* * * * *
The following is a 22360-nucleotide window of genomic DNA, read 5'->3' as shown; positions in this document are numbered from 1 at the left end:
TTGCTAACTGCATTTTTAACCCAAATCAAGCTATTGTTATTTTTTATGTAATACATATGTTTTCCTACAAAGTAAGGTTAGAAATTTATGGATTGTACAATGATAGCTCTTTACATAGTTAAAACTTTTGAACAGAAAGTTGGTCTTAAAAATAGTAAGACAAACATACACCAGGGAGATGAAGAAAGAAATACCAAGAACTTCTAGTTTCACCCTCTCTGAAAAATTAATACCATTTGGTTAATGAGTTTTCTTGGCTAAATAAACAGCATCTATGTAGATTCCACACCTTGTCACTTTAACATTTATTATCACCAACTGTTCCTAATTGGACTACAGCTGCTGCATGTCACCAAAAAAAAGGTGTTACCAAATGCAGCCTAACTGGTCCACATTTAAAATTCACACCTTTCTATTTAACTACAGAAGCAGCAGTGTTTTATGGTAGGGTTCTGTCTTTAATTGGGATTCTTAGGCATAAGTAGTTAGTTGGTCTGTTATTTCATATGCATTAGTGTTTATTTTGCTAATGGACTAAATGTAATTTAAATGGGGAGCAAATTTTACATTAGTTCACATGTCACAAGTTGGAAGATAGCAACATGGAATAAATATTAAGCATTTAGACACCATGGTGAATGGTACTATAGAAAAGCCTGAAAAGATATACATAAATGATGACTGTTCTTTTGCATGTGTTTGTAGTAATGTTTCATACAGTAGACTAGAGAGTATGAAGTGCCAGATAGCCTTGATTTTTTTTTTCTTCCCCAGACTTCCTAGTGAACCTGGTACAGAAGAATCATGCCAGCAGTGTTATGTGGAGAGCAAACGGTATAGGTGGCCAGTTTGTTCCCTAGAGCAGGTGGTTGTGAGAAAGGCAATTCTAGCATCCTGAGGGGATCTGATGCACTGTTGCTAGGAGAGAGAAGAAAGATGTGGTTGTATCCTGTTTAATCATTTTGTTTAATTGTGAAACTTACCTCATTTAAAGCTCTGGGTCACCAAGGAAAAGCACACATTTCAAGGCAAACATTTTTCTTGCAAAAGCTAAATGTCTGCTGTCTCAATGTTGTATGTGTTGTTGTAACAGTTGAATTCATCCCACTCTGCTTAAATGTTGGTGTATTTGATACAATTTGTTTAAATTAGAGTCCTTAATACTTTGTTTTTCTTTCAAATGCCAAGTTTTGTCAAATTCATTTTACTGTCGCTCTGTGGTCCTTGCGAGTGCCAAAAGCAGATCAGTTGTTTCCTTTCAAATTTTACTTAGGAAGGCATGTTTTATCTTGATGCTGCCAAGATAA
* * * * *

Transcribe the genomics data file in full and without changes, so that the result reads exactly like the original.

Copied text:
The following is a 22360-nucleotide window of genomic DNA, read 5'->3' as shown; positions in this document are numbered from 1 at the left end:
TTGCTAACTGCATTTTTAACCCAAATCAAGCTATTGTTATTTTTTATGTAATACATATGTTTTCCTACAAAGTAAGGTTAGAAATTTATGGATTGTACAATGATAGCTCTTTACATAGTTAAAACTTTTGAACAGAAAGTTGGTCTTAAAAATAGTAAGACAAACATACACCAGGGAGATGAAGAAAGAAATACCAAGAACTTCTAGTTTCACCCTCTCTGAAAAATTAATACCATTTGGTTAATGAGTTTTCTTGGCTAAATAAACAGCATCTATGTAGATTCCACACCTTGTCACTTTAACATTTATTATCACCAACTGTTCCTAATTGGACTACAGCTGCTGCATGTCACCAAAAAAAAGGTGTTACCAAATGCAGCCTAACTGGTCCACATTTAAAATTCACACCTTTCTATTTAACTACAGAAGCAGCAGTGTTTTATGGTAGGGTTCTGTCTTTAATTGGGATTCTTAGGCATAAGTAGTTAGTTGGTCTGTTATTTCATATGCATTAGTGTTTATTTTGCTAATGGACTAAATGTAATTTAAATGGGGAGCAAATTTTACATTAGTTCACATGTCACAAGTTGGAAGATAGCAACATGGAATAAATATTAAGCATTTAGACACCATGGTGAATGGTACTATAGAAAAGCCTGAAAAGATATACATAAATGATGACTGTTCTTTTGCATGTGTTTGTAGTAATGTTTCATACAGTAGACTAGAGAGTATGAAGTGCCAGATAGCCTTGATTTTTTTTTTCTTCCCCAGACTTCCTAGTGAACCTGGTACAGAAGAATCATGCCAGCAGTGTTATGTGGAGAGCAAACGGTATAGGTGGCCAGTTTGTTCCCTAGAGCAGGTGGTTGTGAGAAAGGCAATTCTAGCATCCTGAGGGGATCTGATGCACTGTTGCTAGGAGAGAGAAGAAAGATGTGGTTGTATCCTGTTTAATCATTTTGTTTAATTGTGAAACTTACCTCATTTAAAGCTCTGGGTCACCAAGGAAAAGCACACATTTCAAGGCAAACATTTTTCTTGCAAAAGCTAAATGTCTGCTGTCTCAATGTTGTATGTGTTGTTGTAACAGTTGAATTCATCCCACTCTGCTTAAATGTTGGTGTATTTGATACAATTTGTTTAAATTAGAGTCCTTAATACTTTGTTTTTCTTTCAAATGCCAAGTTTTGTCAAATTCATTTTACTGTCGCTCTGTGGTCCTTGCGAGTGCCAAAAGCAGATCAGTTGTTTCCTTTCAAATTTTACTTAGGAAGGCATGTTTTATCTTGATGCTGCCAAGATAA